Capital Expenditure and Revenue Expenditure

Custom Student Mr. Teacher ENG 1001-04 1 April 2016

Capital Expenditure and Revenue Expenditure

Revenue expenditure is an expenditure which on cost of doing business on day to day basis and is necessary to be cover to maintain the business going on effectively. Thus, revenue expenditure is the cash or credit that being spent immediate for short-term purpose, example, expenses on assets such as repair and fuel which will or will not improve the value of the given assets.

Capital expenditure is an expenditure which will cause future benefit to the company. It’s the money that spends on the fixed assets or improves the value of existing assets which will increase the company’s strength to pull in profit or higher performance level. Unlike revenue expenditure, capital expenditure is more to an investment than a cost, since it create better business for the company. (Stolowy and J.Lebas 2006, p 234)

Capital expenditure is expenditure on fixed assets or increasing their earning capacity. Meanwhile, revenue expenditure is to maintain their earning capacity. The difference being that capital expenditure increase the earning capacity, long-term and produce future benefits, while revenue expenditure maintain the earning capacity, short term and produce immediate benefit. (ACCA F3 2009)

Capital expenditure defined as expenditure on purchase or improvement of non-current assets. For example that purchases a van to deliver the goods. Other example such as:- -Delivery of fixed assets-Legal cost of buying property

-Installation of fixed assets-Demolition costs
-Improvement (but not repair) of fixed assets
-Architects fees
Revenue expenditure defined as expenditure on running or management of business, example, cost of fuel or diesel for vans. Other example such as:-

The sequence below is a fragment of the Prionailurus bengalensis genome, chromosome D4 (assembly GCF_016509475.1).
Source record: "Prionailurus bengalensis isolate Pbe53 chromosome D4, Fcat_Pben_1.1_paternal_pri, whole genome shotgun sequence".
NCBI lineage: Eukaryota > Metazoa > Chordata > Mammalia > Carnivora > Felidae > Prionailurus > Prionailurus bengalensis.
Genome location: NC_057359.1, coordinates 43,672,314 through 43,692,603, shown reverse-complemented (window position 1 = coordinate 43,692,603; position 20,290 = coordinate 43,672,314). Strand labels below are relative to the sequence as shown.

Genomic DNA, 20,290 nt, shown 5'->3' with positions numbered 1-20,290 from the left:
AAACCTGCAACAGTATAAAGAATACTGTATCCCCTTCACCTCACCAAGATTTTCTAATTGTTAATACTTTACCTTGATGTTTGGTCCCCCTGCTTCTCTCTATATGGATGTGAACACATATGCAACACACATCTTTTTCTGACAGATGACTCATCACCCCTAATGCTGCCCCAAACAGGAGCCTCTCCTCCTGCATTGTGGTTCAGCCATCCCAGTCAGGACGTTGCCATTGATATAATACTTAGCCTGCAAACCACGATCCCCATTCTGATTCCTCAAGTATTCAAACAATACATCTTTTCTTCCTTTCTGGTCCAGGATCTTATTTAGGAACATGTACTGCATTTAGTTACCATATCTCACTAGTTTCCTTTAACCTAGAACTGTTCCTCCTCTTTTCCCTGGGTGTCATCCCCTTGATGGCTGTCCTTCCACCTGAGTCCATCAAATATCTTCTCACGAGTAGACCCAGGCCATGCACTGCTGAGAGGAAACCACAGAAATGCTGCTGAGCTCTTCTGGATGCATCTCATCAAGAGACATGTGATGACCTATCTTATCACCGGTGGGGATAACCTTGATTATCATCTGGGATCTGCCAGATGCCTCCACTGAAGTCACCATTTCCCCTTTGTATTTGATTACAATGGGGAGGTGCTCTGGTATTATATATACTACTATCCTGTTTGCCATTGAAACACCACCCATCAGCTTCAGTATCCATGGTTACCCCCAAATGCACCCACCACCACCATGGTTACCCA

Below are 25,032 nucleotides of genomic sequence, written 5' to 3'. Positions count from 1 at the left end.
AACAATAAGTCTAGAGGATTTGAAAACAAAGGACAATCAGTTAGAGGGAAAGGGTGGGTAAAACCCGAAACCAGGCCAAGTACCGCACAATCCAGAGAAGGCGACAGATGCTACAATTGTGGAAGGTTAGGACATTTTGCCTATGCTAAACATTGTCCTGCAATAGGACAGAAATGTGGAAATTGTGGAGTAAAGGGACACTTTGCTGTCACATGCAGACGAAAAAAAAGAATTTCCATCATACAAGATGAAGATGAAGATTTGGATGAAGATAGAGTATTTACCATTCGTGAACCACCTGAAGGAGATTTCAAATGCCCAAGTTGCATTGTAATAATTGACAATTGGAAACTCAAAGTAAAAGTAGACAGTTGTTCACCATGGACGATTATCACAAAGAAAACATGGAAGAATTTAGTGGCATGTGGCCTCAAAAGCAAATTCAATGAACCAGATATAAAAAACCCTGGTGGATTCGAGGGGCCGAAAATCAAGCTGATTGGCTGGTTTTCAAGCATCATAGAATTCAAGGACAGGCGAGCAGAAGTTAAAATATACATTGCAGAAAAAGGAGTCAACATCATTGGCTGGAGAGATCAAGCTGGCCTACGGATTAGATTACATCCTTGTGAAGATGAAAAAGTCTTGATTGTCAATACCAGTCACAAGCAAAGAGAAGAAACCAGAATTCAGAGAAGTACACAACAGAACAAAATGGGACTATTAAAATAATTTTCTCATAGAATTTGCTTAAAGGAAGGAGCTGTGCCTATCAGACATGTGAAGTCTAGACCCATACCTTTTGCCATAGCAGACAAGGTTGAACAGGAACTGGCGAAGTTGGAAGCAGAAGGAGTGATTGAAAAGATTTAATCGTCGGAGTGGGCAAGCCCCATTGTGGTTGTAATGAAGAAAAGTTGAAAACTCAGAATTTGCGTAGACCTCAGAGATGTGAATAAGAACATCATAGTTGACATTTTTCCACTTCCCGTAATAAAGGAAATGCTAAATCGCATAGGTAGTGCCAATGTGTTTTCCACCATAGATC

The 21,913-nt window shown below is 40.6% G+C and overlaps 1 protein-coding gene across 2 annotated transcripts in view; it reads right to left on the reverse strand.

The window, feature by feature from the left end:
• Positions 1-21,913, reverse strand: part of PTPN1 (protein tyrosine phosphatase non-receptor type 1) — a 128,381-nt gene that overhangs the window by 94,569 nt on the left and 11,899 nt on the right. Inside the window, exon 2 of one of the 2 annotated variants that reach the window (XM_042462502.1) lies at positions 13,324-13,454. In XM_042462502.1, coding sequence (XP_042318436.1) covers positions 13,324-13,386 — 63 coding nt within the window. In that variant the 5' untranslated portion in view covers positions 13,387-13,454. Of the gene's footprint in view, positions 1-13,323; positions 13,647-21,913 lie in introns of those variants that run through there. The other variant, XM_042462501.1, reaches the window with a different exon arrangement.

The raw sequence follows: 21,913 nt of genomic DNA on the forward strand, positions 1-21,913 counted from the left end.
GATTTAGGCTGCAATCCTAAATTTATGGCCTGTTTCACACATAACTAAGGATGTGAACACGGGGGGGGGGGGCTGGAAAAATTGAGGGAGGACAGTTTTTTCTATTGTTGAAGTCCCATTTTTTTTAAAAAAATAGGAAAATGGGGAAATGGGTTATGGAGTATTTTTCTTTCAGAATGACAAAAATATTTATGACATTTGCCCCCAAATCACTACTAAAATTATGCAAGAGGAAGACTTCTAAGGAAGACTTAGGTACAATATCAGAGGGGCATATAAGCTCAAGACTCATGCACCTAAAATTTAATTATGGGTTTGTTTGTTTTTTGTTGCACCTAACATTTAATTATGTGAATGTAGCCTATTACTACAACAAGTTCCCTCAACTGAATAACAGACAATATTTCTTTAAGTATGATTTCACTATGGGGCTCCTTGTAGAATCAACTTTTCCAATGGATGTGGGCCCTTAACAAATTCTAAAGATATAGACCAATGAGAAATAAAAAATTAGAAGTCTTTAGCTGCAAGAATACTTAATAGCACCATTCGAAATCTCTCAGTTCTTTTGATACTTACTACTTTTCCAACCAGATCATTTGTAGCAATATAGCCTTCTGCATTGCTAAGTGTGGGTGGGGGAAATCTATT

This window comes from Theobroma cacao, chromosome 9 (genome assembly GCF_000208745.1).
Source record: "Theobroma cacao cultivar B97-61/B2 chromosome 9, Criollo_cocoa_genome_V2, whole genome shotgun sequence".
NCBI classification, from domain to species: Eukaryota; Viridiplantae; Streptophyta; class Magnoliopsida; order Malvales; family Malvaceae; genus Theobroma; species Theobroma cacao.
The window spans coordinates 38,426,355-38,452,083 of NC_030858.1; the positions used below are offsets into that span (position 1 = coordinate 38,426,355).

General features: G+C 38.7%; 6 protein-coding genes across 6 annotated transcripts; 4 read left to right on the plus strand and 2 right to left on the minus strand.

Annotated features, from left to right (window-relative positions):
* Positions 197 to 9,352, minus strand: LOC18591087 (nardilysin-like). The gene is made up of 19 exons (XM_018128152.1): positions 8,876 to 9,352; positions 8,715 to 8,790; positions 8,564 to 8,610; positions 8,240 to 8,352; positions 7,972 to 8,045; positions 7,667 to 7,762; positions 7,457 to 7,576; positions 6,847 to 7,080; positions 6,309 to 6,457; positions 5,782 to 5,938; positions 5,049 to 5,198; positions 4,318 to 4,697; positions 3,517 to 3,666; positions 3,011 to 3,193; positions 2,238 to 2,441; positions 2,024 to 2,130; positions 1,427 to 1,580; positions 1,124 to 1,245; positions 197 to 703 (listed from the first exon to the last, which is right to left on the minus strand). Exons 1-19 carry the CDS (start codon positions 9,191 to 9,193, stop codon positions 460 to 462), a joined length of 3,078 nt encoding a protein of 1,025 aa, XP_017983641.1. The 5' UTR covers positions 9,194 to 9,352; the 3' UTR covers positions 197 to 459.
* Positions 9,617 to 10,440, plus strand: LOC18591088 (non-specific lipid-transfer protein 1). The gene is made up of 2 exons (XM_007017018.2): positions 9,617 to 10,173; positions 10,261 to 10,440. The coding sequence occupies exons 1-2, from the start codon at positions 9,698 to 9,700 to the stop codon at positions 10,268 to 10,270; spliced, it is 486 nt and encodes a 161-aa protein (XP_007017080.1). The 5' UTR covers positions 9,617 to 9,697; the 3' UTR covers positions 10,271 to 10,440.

-Maintenance of fixed assets
-Administration of business
-Selling and distribution expenses

The main difference between the two forms of expenditure is that effect it has of the financial statement of business as the Balance Sheet and the Income Statement. Revenue expenditure affects in the income statement since it is fully consume within the period or carry forward to the next period as left over.

Capital expenditure improve the net book or obtain value of an asset or getting a new asset on the books. It is a long term expenditure and will be wrong to be set off as an expense in the current period. It is because that that fixed asset will pull in profit to the company for more than one year or accounting period. We can spread the cost of the asset over those accounting period in the form of depreciation since the fixed asset is used for several accounting periods. (Spiceland, Thomas, Herrmann 2009, p308 and p309)

Revenue expenditure shown on the income statement as an expense while capital expenditure treated as fixed asset on the balance sheet. It is necessary to classify these expenditure accurately in the accounting system to avoid uncertain errors. For example, if cost of a van was treated as an expense in the income statement, this will affect the net profit to be reduced; in the meantime the value of the van (fixed asset) will not show on the balance sheet. Hence, incorrect treatment of these expenditure will result:- (Wood 2012, p277) Capital expenditure – treated as – Revenue expenditure

Income Statement Balance Sheet Expenses increaseNet profit decreaseFixed assets decrease.

Revenue expenditure – treated as – Capital expenditure
Income Statement Balance Sheet Expenses decreaseNet profit increaseFixed assets increase.

Inappropriate asset classification can skew the financial position and profit of a business. Thus, it’s necessary to classify assets correctly and accurately. Decent classification of the expenditure maintains the fundamental accounting assumption of accrual, reasonable presentation and accuracy of presentation.


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  • University/College: University of Chicago

  • Type of paper: Thesis/Dissertation Chapter

  • Date: 1 April 2016

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